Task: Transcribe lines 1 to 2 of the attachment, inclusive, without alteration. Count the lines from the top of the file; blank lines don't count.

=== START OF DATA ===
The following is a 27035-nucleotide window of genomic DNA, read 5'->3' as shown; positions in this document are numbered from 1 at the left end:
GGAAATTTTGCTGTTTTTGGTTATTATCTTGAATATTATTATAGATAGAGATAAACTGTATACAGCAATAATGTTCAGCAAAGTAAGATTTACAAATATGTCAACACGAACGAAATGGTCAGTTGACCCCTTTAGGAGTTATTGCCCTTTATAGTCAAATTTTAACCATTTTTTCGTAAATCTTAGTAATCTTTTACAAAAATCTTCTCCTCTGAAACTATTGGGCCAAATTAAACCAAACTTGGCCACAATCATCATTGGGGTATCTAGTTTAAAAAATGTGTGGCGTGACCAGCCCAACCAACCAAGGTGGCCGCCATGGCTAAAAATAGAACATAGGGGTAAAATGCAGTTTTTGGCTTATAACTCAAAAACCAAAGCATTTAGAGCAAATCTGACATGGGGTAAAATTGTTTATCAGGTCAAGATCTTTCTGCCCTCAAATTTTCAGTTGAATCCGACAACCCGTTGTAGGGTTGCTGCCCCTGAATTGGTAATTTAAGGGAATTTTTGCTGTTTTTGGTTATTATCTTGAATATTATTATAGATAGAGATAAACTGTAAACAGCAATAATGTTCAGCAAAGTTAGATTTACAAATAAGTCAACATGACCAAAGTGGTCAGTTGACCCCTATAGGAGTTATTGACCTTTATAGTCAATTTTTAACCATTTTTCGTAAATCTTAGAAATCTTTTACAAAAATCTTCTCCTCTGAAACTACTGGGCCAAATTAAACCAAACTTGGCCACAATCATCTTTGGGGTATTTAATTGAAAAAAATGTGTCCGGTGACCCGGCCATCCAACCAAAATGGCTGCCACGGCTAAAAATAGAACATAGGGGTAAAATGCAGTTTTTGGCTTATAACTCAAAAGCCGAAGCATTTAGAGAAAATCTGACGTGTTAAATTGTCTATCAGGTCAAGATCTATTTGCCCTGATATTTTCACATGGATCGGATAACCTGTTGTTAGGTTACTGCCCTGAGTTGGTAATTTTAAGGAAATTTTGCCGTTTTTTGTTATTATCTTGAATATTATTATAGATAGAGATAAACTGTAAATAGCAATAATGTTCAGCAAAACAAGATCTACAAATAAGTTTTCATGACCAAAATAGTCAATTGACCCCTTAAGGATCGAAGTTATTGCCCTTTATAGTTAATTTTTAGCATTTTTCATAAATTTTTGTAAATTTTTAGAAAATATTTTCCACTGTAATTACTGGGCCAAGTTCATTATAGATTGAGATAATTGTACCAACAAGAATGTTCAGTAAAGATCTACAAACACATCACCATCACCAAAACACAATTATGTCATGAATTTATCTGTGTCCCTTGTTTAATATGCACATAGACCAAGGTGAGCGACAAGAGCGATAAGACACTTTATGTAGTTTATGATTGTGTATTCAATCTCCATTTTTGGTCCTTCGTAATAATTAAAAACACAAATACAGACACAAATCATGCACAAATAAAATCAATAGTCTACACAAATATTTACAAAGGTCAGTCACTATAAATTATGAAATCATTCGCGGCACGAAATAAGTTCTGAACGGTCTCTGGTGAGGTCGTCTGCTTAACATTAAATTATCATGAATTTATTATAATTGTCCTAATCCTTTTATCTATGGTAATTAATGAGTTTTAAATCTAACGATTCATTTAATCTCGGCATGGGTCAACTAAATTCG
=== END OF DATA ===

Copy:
The following is a 27035-nucleotide window of genomic DNA, read 5'->3' as shown; positions in this document are numbered from 1 at the left end:
GGAAATTTTGCTGTTTTTGGTTATTATCTTGAATATTATTATAGATAGAGATAAACTGTATACAGCAATAATGTTCAGCAAAGTAAGATTTACAAATATGTCAACACGAACGAAATGGTCAGTTGACCCCTTTAGGAGTTATTGCCCTTTATAGTCAAATTTTAACCATTTTTTCGTAAATCTTAGTAATCTTTTACAAAAATCTTCTCCTCTGAAACTATTGGGCCAAATTAAACCAAACTTGGCCACAATCATCATTGGGGTATCTAGTTTAAAAAATGTGTGGCGTGACCAGCCCAACCAACCAAGGTGGCCGCCATGGCTAAAAATAGAACATAGGGGTAAAATGCAGTTTTTGGCTTATAACTCAAAAACCAAAGCATTTAGAGCAAATCTGACATGGGGTAAAATTGTTTATCAGGTCAAGATCTTTCTGCCCTCAAATTTTCAGTTGAATCCGACAACCCGTTGTAGGGTTGCTGCCCCTGAATTGGTAATTTAAGGGAATTTTTGCTGTTTTTGGTTATTATCTTGAATATTATTATAGATAGAGATAAACTGTAAACAGCAATAATGTTCAGCAAAGTTAGATTTACAAATAAGTCAACATGACCAAAGTGGTCAGTTGACCCCTATAGGAGTTATTGACCTTTATAGTCAATTTTTAACCATTTTTCGTAAATCTTAGAAATCTTTTACAAAAATCTTCTCCTCTGAAACTACTGGGCCAAATTAAACCAAACTTGGCCACAATCATCTTTGGGGTATTTAATTGAAAAAAATGTGTCCGGTGACCCGGCCATCCAACCAAAATGGCTGCCACGGCTAAAAATAGAACATAGGGGTAAAATGCAGTTTTTGGCTTATAACTCAAAAGCCGAAGCATTTAGAGAAAATCTGACGTGTTAAATTGTCTATCAGGTCAAGATCTATTTGCCCTGATATTTTCACATGGATCGGATAACCTGTTGTTAGGTTACTGCCCTGAGTTGGTAATTTTAAGGAAATTTTGCCGTTTTTTGTTATTATCTTGAATATTATTATAGATAGAGATAAACTGTAAATAGCAATAATGTTCAGCAAAACAAGATCTACAAATAAGTTTTCATGACCAAAATAGTCAATTGACCCCTTAAGGATCGAAGTTATTGCCCTTTATAGTTAATTTTTAGCATTTTTCATAAATTTTTGTAAATTTTTAGAAAATATTTTCCACTGTAATTACTGGGCCAAGTTCATTATAGATTGAGATAATTGTACCAACAAGAATGTTCAGTAAAGATCTACAAACACATCACCATCACCAAAACACAATTATGTCATGAATTTATCTGTGTCCCTTGTTTAATATGCACATAGACCAAGGTGAGCGACAAGAGCGATAAGACACTTTATGTAGTTTATGATTGTGTATTCAATCTCCATTTTTGGTCCTTCGTAATAATTAAAAACACAAATACAGACACAAATCATGCACAAATAAAATCAATAGTCTACACAAATATTTACAAAGGTCAGTCACTATAAATTATGAAATCATTCGCGGCACGAAATAAGTTCTGAACGGTCTCTGGTGAGGTCGTCTGCTTAACATTAAATTATCATGAATTTATTATAATTGTCCTAATCCTTTTATCTATGGTAATTAATGAGTTTTAAATCTAACGATTCATTTAATCTCGGCATGGGTCAACTAAATTCG